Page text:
Federal Health Minister, The Hon. Greg Hunt MP, announced this weekend, Saturday April 22, 2017, that the Government would be rolling out a new AUD$5.5m immunisation awareness campaign with the aim of encouraging parents and carers to get their children vaccinated.

While general vaccination rates in Australian children are good and range between 90 to 93 per cent on average, some rural parts of the country have been found to have significantly lower rates including in northern NSW and some inner-city areas of Sydney and Melbourne.

“These pockets of low coverage pose risks to the community, especially people who cannot be immunised because they are too young or for medical reasons,” said Mr Hunt.

“Research shows that when people are fully informed about the benefits of vaccination, they are more likely to vaccinate.

“We want to make sure that every parent has full information and to utterly reject false unscientific claims against vaccination. The health of Aussie kids is far too important to let myths and falsehoods from anti-vaxxers go unaddressed,” Mr Hunt said.

Saturday’s funding announcement came on the back of research published recently by the Royal Australian College of General Practitioners, who found more than half of parents who did immunise their children reported some unease.

Dr Margie Danchin, Senior Research Fellow at the Murdoch Childrens Research Institute and co-author of the paper, is a strong advocate for vaccinations and wants to ensure parents have all the relevant scientific information at their fingertips when they are making a decision about their children’s immunisation.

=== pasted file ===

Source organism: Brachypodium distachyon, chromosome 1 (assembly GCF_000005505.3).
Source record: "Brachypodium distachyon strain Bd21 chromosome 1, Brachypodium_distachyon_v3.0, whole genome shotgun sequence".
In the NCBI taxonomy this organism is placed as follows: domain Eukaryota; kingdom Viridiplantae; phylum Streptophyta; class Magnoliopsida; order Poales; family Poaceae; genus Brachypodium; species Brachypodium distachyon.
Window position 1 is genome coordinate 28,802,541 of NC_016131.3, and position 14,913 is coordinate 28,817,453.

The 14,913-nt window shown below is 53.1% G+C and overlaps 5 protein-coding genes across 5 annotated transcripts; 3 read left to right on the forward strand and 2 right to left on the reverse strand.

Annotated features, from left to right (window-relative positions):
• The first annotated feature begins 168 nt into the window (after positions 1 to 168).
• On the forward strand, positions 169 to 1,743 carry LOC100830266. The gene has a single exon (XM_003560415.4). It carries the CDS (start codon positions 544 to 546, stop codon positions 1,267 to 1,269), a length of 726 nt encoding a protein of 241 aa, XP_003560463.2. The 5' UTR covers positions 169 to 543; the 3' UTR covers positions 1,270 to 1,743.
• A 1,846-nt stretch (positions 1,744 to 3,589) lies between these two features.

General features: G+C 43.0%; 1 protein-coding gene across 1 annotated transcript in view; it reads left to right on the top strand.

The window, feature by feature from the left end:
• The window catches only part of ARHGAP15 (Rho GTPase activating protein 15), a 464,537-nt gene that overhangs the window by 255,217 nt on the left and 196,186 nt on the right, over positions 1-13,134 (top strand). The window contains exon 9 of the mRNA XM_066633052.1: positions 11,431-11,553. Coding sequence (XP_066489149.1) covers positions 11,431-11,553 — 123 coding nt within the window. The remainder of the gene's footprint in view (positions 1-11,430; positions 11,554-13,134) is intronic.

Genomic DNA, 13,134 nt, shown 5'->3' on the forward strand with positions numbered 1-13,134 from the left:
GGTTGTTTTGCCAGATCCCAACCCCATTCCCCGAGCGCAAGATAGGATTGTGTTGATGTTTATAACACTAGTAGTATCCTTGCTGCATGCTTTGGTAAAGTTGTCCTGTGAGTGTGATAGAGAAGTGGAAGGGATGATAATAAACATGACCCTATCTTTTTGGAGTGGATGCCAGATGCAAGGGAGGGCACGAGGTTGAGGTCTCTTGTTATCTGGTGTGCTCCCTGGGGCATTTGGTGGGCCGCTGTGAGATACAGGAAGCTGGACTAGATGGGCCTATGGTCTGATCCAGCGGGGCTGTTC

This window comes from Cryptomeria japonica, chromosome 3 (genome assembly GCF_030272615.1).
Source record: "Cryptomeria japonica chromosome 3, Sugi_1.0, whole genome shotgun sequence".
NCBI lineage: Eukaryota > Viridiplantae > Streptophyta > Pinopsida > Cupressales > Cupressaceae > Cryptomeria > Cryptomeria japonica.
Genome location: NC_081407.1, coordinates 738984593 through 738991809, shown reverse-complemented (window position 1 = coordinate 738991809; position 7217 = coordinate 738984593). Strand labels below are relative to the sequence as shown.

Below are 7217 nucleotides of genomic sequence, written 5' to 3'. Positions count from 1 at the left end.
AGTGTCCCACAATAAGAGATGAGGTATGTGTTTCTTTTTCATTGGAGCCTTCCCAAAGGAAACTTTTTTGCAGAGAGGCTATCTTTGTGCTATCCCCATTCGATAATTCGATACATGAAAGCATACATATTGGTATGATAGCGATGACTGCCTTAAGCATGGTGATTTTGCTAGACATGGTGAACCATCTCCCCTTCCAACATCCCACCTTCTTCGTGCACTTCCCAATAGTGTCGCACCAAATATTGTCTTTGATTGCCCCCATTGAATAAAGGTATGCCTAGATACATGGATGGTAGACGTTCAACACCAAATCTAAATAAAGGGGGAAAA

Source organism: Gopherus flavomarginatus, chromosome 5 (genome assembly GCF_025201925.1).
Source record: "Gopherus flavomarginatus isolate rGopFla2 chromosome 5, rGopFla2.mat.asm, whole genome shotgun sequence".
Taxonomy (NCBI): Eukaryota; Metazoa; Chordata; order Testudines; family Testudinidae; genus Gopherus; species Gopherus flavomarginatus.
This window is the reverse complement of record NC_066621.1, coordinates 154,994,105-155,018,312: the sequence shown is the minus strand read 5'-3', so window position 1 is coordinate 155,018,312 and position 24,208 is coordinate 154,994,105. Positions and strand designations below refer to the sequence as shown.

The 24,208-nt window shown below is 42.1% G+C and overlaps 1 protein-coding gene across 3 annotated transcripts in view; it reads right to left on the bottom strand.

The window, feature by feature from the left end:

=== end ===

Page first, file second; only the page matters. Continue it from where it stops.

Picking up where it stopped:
Speaking with Fairfax Media, Dr Danchin explained that there is generally strong support for vaccination in Australia, however, she made note that it is important to respond to concerns raised around vaccinating children.

‘‘Even though there is strong support for vaccination, we found that just over half had some degree of concern; now that was from mild concerns all the way up to those who were refusing vaccines,’’ said Dr Danchin.

‘‘If we don’t start looking at interventions and ways to address parents’ concerns, how are we going to maintain confidence in the national immunisation program and make sure those rates don’t drop?”

Interestingly, Dr Danchin attributes some of the concerns raised by Australian parents to the fact that many diseases are these days quite uncommon and therefore parents become more scared of the vaccines than of the diseases themselves.

She further highlights the fact that we live in an electronic world with incredibly easy access to information and the internet leading to parents becoming much more likely to read about concerns around vaccines.

‘‘We know that healthcare providers are the most trusted source of vaccine promotion and we would encourage parents with concerns to speak to providers,” Dr Danchin said.

The Government funding will reportedly be put towards a mixture of social media and TV advertising, as well as direct engagement to parents via child care centres.

In addition, the NSW Government has pledged AUD$1m into similar campaigns such as their Save the Date to Vaccinate.

To find out more about the immunisation program in Australia, please visit the Department of Health’s website here.

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  1. […] children from childcare centres, and their announcement last month that they would invest $5.5 million into a national immunisation awareness campaign, it’s a topic on which everyone has an […]